But these days, if a man hears he’s been diagnosed with prostate cancer, he may not have to prepare himself for any of these treatments anytime soon. Instead, his doctor may recommend something called “active surveillance.”
This conservative option, which involves close monitoring, is often a relief to patients, says Daniel George, MD, director of genitourinary oncology for the Duke Cancer Institute. “With prostate cancer, the real issue is not the diagnosis,” he says. “It’s what you do about it when you find it.”
More and more, patients with low-volume and low grade prostate tumors are opting for a less-is-more approach. But active surveillance, as the name suggests, is not a laissez-faire strategy. The doctor checks for PSA (prostate-specific antigen) levels in the blood every three to six months. Other tests, including ultrasound, may be performed to see if any cancer is growing.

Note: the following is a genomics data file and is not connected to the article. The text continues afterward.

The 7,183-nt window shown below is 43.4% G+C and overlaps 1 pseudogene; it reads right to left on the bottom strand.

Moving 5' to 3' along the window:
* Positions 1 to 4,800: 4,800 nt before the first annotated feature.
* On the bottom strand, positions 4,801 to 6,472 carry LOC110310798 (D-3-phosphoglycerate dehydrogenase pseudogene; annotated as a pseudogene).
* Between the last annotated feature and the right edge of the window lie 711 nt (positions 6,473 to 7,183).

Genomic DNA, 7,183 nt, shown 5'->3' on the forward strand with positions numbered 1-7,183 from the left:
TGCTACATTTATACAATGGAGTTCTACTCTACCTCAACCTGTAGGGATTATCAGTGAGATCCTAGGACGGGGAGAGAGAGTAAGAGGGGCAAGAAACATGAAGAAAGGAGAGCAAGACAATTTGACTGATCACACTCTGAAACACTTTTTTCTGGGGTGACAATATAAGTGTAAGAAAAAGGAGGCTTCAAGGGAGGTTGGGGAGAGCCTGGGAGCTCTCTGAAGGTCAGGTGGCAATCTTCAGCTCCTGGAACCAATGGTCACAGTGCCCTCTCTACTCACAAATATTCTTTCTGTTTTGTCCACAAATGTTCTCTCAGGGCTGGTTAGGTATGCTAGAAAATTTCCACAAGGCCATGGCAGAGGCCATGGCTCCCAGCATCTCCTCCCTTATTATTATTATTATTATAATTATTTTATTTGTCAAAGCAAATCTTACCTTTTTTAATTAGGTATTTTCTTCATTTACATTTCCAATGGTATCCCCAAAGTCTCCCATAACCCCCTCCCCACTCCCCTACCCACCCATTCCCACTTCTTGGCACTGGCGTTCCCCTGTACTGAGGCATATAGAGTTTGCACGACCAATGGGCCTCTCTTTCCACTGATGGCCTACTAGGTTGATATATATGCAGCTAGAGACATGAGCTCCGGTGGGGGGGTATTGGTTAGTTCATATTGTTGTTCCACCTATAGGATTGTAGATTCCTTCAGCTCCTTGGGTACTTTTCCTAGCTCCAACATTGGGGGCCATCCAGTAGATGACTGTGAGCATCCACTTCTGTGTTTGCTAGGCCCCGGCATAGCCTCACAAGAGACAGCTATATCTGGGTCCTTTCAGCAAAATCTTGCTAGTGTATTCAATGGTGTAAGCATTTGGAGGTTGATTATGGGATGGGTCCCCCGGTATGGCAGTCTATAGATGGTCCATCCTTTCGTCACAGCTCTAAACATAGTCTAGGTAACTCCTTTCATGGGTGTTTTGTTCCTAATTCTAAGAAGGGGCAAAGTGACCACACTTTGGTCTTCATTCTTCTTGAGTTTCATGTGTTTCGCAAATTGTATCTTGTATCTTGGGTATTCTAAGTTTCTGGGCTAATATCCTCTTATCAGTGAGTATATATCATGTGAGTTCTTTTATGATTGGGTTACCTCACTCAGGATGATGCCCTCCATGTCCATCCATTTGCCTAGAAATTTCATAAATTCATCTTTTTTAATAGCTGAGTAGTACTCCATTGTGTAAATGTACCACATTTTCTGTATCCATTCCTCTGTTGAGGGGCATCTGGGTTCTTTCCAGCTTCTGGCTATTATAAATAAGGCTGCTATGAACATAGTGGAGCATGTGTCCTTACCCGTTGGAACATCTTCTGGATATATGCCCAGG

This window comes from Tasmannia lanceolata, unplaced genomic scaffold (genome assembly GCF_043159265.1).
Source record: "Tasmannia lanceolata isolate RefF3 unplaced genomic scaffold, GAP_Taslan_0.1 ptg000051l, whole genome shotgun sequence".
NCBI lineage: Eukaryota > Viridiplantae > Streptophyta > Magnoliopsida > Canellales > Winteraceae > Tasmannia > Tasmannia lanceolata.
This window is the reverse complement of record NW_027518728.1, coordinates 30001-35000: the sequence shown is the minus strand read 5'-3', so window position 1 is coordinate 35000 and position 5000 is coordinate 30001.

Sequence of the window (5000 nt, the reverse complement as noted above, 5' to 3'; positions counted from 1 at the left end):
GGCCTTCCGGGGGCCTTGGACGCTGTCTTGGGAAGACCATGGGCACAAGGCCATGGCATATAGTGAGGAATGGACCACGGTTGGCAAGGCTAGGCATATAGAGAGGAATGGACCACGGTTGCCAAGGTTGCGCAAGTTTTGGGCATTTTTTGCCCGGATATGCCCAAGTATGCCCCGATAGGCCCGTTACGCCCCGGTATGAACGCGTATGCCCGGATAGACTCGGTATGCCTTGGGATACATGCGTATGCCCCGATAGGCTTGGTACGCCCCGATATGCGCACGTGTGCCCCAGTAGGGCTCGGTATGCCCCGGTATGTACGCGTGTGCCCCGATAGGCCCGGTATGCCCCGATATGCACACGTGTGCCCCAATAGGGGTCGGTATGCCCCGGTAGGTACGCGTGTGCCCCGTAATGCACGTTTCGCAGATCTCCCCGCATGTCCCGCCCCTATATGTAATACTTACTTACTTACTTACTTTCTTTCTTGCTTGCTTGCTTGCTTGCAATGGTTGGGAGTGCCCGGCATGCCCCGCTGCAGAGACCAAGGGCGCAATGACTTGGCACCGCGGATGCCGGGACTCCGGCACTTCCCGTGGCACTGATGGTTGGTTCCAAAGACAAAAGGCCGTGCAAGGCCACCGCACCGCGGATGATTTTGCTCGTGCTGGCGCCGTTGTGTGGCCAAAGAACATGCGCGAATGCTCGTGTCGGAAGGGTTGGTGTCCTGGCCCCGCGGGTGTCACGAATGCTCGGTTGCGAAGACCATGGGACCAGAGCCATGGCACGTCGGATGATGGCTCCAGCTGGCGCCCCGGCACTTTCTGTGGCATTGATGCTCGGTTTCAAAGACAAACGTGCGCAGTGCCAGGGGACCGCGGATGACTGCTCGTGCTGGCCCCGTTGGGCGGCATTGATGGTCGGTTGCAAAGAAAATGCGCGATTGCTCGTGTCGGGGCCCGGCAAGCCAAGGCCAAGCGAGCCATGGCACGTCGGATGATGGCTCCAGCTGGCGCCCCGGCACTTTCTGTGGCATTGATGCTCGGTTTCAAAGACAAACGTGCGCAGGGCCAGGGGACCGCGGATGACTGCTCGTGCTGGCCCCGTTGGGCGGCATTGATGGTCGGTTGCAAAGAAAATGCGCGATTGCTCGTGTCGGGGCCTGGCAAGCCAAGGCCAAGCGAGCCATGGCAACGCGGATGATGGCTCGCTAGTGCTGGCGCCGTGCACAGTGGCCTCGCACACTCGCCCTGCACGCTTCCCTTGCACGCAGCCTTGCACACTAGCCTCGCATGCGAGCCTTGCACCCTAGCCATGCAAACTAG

Active surveillance isn’t just up to the physician; patients have a responsibility, too. They may need to change their diet, ramp up their activity, control their weight, and take vitamin supplements. “A tremendous amount of empowerment goes along with active surveillance,” George says.
George says studies show that 60 to 70 percent of men undergoing active surveillance do not have a spread of cancer within five to 10 years. He’s eager to see longer-term studies but is optimistic so far. “The vast majority of men with prostate cancer can avoid surgery and all the possible consequences that go with it,” he says.